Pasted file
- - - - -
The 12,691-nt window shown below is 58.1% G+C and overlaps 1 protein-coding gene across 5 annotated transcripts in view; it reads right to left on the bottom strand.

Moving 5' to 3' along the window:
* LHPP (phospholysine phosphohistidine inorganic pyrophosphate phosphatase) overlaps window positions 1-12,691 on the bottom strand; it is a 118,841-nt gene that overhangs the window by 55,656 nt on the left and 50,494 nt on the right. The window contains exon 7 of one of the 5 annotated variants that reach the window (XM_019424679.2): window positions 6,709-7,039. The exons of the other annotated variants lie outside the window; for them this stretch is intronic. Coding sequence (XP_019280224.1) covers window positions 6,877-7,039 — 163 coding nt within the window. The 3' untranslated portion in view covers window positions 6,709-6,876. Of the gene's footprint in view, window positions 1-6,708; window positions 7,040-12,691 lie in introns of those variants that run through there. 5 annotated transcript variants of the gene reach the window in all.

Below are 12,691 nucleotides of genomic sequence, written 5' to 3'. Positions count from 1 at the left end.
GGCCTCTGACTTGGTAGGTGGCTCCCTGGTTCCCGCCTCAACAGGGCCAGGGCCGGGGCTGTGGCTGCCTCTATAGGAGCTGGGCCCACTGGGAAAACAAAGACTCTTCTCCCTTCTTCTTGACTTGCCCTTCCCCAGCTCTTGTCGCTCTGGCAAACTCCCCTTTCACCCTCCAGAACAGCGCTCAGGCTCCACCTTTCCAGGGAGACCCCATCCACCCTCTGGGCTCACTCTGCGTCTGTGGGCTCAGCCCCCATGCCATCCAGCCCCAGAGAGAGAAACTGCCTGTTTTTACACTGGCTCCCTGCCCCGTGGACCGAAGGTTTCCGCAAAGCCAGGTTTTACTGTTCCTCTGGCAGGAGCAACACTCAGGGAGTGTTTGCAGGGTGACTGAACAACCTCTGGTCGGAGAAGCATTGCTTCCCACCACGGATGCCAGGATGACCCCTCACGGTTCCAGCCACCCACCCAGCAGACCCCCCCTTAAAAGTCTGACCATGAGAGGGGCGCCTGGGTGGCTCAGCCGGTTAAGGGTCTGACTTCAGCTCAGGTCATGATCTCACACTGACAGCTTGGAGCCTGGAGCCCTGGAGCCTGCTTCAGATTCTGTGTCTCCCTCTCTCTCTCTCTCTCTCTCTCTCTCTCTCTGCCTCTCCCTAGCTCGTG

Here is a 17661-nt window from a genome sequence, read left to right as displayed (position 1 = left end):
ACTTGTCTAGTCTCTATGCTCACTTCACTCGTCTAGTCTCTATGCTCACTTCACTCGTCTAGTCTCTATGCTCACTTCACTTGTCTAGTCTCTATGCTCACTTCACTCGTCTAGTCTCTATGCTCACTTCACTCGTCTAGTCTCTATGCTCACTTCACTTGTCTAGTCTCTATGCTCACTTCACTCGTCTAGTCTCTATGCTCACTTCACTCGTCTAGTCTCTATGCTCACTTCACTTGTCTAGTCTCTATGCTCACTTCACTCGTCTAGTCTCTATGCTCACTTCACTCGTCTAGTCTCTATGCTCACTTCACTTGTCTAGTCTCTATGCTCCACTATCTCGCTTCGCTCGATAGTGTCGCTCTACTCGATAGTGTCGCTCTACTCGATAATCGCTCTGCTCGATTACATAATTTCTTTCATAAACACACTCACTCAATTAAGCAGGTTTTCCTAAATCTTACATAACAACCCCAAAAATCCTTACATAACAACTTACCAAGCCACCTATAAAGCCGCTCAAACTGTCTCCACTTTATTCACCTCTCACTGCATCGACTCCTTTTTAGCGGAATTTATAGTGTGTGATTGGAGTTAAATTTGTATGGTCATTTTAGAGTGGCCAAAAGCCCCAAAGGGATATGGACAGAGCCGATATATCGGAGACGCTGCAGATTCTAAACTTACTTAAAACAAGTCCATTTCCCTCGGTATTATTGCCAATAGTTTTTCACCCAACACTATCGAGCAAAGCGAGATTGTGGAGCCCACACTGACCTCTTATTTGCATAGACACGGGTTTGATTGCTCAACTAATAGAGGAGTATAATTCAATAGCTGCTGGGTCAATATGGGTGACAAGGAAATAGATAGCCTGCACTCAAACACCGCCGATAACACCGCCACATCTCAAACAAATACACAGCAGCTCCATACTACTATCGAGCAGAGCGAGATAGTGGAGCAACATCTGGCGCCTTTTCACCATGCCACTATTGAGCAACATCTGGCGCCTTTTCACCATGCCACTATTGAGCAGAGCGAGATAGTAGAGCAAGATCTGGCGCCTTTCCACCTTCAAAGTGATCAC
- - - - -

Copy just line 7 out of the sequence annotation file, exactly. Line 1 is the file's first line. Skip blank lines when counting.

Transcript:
ACTTGTCTAGTCTCTATGCTCACTTCACTCGTCTAGTCTCTATGCTCACTTCACTCGTCTAGTCTCTATGCTCACTTCACTTGTCTAGTCTCTATGCTCACTTCACTCGTCTAGTCTCTATGCTCACTTCACTCGTCTAGTCTCTATGCTCACTTCACTTGTCTAGTCTCTATGCTCACTTCACTCGTCTAGTCTCTATGCTCACTTCACTCGTCTAGTCTCTATGCTCACTTCACTTGTCTAGTCTCTATGCTCACTTCACTCGTCTAGTCTCTATGCTCACTTCACTCGTCTAGTCTCTATGCTCACTTCACTTGTCTAGTCTCTATGCTCCACTATCTCGCTTCGCTCGATAGTGTCGCTCTACTCGATAGTGTCGCTCTACTCGATAATCGCTCTGCTCGATTACATAATTTCTTTCATAAACACACTCACTCAATTAAGCAGGTTTTCCTAAATCTTACATAACAACCCCAAAAATCCTTACATAACAACTTACCAAGCCACCTATAAAGCCGCTCAAACTGTCTCCACTTTATTCACCTCTCACTGCATCGACTCCTTTTTAGCGGAATTTATAGTGTGTGATTGGAGTTAAATTTGTATGGTCATTTTAGAGTGGCCAAAAGCCCCAAAGGGATATGGACAGAGCCGATATATCGGAGACGCTGCAGATTCTAAACTTACTTAAAACAAGTCCATTTCCCTCGGTATTATTGCCAATAGTTTTTCACCCAACACTATCGAGCAAAGCGAGATTGTGGAGCCCACACTGACCTCTTATTTGCATAGACACGGGTTTGATTGCTCAACTAATAGAGGAGTATAATTCAATAGCTGCTGGGTCAATATGGGTGACAAGGAAATAGATAGCCTGCACTCAAACACCGCCGATAACACCGCCACATCTCAAACAAATACACAGCAGCTCCATACTACTATCGAGCAGAGCGAGATAGTGGAGCAACATCTGGCGCCTTTTCACCATGCCACTATTGAGCAACATCTGGCGCCTTTTCACCATGCCACTATTGAGCAGAGCGAGATAGTAGAGCAAGATCTGGCGCCTTTCCACCTTCAAAGTGATCAC